Of course for-profit schools do not receive direct tax dollars like public schools, nor indirect support from the tax deductions that private school donors receive; they receive money from federally backed student loans. These loans are often not repaid by the graduates because they cannot find work in their field.

In fact the default rate for for-profit school loans is over 25 percent. For online for-profit schools it is near 50 percent.

In our experience many of the students leave these schools lacking the basic skills to get low-paid entry-level work. It is not surprising that almost a quarter of a million for-profit school students are now in default on their loans.

The good news is that the federal government wants to clamp down on these schools by requiring that they show proof of the potential for employment upon graduation through lower default rates. The bad news is the schools have dumped millions of dollars in campaign contributions to keep taxpayers paying for the inferior education the students receive.

An amendment sponsored by Minnesota Rep. John Kline recently passed the House that will block the Education Department?s ?gainful employment? directive that would have required accountability. Kline has guaranteed direct support for these schools at the same time public education from K-12 and college is taking it in the teeth.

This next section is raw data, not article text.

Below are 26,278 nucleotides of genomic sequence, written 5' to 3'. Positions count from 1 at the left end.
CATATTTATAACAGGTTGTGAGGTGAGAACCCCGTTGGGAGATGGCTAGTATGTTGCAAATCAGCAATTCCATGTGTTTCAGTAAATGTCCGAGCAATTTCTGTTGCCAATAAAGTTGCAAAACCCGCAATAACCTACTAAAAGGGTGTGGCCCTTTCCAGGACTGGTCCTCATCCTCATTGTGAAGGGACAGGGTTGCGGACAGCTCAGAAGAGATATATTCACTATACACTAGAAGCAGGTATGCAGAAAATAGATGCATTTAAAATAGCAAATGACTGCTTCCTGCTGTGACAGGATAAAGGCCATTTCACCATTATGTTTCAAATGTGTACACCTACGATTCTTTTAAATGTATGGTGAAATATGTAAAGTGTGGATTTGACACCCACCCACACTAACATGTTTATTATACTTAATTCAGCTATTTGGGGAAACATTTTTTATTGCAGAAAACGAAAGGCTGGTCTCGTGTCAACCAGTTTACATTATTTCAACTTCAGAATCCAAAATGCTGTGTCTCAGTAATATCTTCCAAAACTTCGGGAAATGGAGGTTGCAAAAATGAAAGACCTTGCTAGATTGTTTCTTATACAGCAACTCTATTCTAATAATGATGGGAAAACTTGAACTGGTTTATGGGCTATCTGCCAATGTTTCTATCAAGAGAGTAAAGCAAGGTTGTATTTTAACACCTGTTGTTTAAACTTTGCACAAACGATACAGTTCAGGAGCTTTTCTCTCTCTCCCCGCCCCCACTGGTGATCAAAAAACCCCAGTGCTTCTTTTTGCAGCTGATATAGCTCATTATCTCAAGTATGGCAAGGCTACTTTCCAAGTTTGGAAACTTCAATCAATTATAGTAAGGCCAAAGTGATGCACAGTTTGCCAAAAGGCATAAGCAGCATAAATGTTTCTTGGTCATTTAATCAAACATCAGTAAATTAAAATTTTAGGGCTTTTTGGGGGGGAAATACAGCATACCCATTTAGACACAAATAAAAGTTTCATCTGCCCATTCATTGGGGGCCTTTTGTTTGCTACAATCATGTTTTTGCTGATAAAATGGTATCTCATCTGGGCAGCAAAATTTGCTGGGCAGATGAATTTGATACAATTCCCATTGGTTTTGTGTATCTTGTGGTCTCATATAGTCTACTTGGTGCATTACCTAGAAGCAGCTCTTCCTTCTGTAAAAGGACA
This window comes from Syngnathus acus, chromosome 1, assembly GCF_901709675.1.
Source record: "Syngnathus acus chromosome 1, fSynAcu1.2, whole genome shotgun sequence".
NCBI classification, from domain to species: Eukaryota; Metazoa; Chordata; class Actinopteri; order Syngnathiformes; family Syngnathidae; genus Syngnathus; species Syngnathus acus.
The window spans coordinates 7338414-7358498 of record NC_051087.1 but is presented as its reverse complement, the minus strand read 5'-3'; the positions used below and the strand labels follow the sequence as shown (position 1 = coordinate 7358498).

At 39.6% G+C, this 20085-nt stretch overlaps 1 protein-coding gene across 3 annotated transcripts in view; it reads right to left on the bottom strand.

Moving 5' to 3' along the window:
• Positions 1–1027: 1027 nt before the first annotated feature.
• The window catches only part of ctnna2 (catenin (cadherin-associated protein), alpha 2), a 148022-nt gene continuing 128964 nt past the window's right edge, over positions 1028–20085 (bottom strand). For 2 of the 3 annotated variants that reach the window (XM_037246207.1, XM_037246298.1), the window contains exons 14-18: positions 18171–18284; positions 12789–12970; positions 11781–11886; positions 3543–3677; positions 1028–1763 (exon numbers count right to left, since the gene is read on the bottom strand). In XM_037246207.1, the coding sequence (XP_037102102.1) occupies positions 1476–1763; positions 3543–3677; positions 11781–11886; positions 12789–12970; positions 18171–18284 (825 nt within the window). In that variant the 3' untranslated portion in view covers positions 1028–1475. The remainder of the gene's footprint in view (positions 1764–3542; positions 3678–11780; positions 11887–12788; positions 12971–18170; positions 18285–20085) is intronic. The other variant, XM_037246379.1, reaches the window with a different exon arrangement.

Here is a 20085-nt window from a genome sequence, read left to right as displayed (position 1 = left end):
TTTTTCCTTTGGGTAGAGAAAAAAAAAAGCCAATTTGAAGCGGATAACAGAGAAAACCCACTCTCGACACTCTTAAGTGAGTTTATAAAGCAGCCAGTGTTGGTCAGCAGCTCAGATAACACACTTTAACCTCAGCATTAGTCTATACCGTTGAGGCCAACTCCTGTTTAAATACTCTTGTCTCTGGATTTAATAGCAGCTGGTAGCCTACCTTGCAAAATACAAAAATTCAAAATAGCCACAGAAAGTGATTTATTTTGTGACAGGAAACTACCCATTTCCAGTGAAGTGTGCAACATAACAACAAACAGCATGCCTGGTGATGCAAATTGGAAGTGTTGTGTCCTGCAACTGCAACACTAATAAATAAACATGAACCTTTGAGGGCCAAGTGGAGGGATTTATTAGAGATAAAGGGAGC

Let?s hope the Senate uses more common sense.

Remember Kline?s support for for-profit schools over public education the next time you read about your local school having layoffs, larger classes and reduced programming due to funding cuts. That money is now going to support for-profit companies.



The writers have more than 60 years combined experience in post-secondary education, from a two-year technical college to graduate-level university programs. Each has taught at all three of these types of schools.
comments (2) permalink
David
04/25/11 20:41
Thank you Mnpact for keeping our commentary alive.
Mark: I tend to agree with you, but the schools will not like the 50% rule.